Excerpted from the Revised (1999) Edition of "Nutrition and Hydration: Moral Considerations: A Statement of the Catholic Bishops of Pennsylvania." Click here for the full text.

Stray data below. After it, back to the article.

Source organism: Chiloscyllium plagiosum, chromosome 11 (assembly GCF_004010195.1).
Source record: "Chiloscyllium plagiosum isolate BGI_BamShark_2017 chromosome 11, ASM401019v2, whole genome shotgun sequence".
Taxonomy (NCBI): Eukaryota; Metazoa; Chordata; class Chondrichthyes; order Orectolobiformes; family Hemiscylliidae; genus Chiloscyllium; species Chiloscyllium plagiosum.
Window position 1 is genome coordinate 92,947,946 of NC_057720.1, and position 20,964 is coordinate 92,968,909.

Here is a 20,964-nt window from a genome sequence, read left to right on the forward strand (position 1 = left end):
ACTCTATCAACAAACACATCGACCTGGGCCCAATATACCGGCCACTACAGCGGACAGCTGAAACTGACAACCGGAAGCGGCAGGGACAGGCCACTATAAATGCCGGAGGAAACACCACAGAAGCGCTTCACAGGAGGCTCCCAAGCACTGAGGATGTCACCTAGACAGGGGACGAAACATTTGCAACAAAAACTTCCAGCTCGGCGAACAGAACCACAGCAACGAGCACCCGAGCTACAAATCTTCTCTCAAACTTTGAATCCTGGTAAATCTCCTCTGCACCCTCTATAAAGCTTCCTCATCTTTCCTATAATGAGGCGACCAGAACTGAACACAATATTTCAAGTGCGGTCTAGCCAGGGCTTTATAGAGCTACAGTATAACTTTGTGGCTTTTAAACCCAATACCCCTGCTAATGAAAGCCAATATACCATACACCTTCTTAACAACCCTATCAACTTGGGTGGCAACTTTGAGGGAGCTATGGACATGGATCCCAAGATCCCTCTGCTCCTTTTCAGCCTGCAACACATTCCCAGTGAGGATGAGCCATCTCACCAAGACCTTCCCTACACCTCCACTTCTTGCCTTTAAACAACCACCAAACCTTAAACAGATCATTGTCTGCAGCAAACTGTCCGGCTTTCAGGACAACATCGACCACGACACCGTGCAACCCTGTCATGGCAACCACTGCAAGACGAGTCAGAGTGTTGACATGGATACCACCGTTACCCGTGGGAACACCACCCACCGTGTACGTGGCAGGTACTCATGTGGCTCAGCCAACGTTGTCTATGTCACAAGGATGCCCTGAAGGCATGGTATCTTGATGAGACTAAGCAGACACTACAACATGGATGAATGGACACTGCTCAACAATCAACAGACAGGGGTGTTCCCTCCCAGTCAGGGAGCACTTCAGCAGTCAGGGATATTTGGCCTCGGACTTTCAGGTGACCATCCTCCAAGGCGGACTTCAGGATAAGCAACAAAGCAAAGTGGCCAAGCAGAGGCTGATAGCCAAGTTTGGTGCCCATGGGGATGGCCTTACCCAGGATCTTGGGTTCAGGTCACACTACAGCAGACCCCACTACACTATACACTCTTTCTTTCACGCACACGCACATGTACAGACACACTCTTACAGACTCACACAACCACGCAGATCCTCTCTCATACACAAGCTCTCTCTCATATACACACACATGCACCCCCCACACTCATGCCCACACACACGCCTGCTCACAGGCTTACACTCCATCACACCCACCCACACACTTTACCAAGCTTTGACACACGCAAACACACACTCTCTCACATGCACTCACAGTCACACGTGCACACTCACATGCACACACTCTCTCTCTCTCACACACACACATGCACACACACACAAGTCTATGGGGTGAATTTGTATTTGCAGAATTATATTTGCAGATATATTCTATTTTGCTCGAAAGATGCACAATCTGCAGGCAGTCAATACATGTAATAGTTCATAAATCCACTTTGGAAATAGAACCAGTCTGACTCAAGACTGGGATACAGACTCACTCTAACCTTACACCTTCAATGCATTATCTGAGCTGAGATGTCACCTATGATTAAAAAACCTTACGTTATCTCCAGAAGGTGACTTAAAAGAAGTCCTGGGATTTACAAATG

Recent court decisions and the enactment of federal and state laws governing advance medical directives (living will or durable power of attorney) have given many the impression that anything the courts or the civil laws allow is morally acceptable. The issue of the withholding or withdrawal of nutrition and hydration in particular has become controverted. ...... Modern medicine continues to deal with age-old questions, even though current knowledge and technologies offer treatments and procedures that would once have been impossible. One such area is the supplying of nutrition and hydration to patients who are incapable of feeding themselves and are unable to take nourishment orally even with assistance. It is now possible to sustain the lives of such patients with a variety of techniques, and so arises the question of the moral obligation to do so. ...... All states of unconsciousness are often referred to (even by medical personnel) as "coma." This is, in fact, not a correct designation.(10) Coma is but one type of impaired consciousness. There are also others which we should consider because all of them present situations in which problems may arise in terms of the supplying of nutrition and hydration. A true coma is a state of "unarousable unresponsiveness" with no response to external stimuli. The person is not dead, but is in a state of sleep. This condition is never permanent.(11) It may last as long as six months, but it will resolve itself into some other state. The person may emerge into consciousness again or sink into another state, such as that which is referred to as the persistent vegetative state. It may take some time, even months, to diagnose the exact condition. The persistent vegetative state (PVS) is deeper than a coma. The coma is a state of sleep; PVS is a form of deep unconsciousness. The cerebrum, the upper part of the brain, gives evidence of impaired or failed operation - and it is this portion of the brain, in its cortex or outer layer, which is responsible for those activities that we recognize as specifically human.(12) Another portion of the brain, the brainstem, is, however, still functioning in the PVS patient. It is this portion of the brain which controls involuntary functions such as breathing, blinking, involuntary contractions, and cycles of waking and sleep. Thus PVS patients may open their eyes and sometimes follow movement with them or respond to loud and sudden noises (although these responses will be neither long sustained nor apparently purposeful). There will be cyclical stages of sleeping and waking, but such activity is a function of the brainstem and is not an indicator of purposeful human activity."(13) PVS is sometimes referred to as "cerebral death." This is an unfortunate terminology, since it seems to imply that there is "brain death" as described earlier. This is not true. There is a failure of function at one level in the brain, but not all, and the person in PVS is definitely not dead. Even medical personnel sometimes refer to such a patient as "brain dead." This is simply not the case.(14) There is also a state which is referred to as psychiatric pseudocoma. This is a state of unconsciousness caused by shock or trauma which lead the victim to close off from the outside world. This may be so severe as to give the appearance of death, but it is not even truly a state of unconsciousness. It is simply total lack of response. Finally, there is another condition which is referred to as the locked-in state. This condition is caused by an interruption in the descending motor pathways of the nervous system. In this condition, paralysis, not cognitive failure, leads to a lack of ability to communicate."(15) The patient is fully conscious, but simply has no way in which to indicate conscious response. (In some cases, however, depending on where the motor pathways are interrupted, communication may be possible by such means as coded eye blinking.) It takes careful diagnosis not to mistake this patient for the PVS patient. PET scans can distinguish between the locked-in state and the persistent vegetative state. The EEG, however, cannot do so, since the patient in the locked-in state may show an abnormal response, while the PVS patient may produce readings that are near-normal.(16) Patients who have recovered from this condition reveal that they were indeed conscious and well aware of what was going on around them - and had a strong desire to continue to live. In none of these classes of unconscious patients are we dealing with the dead. All of them are alive and some of them may well be expected to recover. The one case in which recovery becomes most unlikely is that of the PVS patient, and it is this patient who is likely to become the object of decision making in regard to continued treatment or care, or supplying of nourishment. ORDINARY AND EXTRAORDINARY MEANS OF CARE(17)The Catholic moral tradition holds that one is morally obliged to use the ordinary means of sustaining life, but is not obliged to make use of extraordinary means."(18) Ordinary means are those which are available and do not require effort, suffering or expense beyond that which most people would consider appropriate in a serious situation. This would include most of the developed procedures and techniques commonly practiced in medicine and surgery. However, moralists recognize that there are also subjective elements which influence our ability to make moral judgments. Subjective considerations of pain, expense and personal abhorrence may act as obstacles to the fulfillment of this obligation. Furthermore, not all techniques have to be used in every instance. What would usually be ordinary means may, in certain cases, offer little hope of success and may prove more burdensome than beneficial to the user. In such situations one would not be morally obliged to use such means.(19) The distinction between ordinary means (which we are morally obliged to use) and extraordinary means (which we may choose to use, but are not obliged to) is not based solely on the commonness and availability of the means themselves, although this is taken into account. It is also based on the results that one can expect and on certain serious subjective considerations and attitudes as well. It takes into account the proportion between benefit and burden. ...Feeding Methods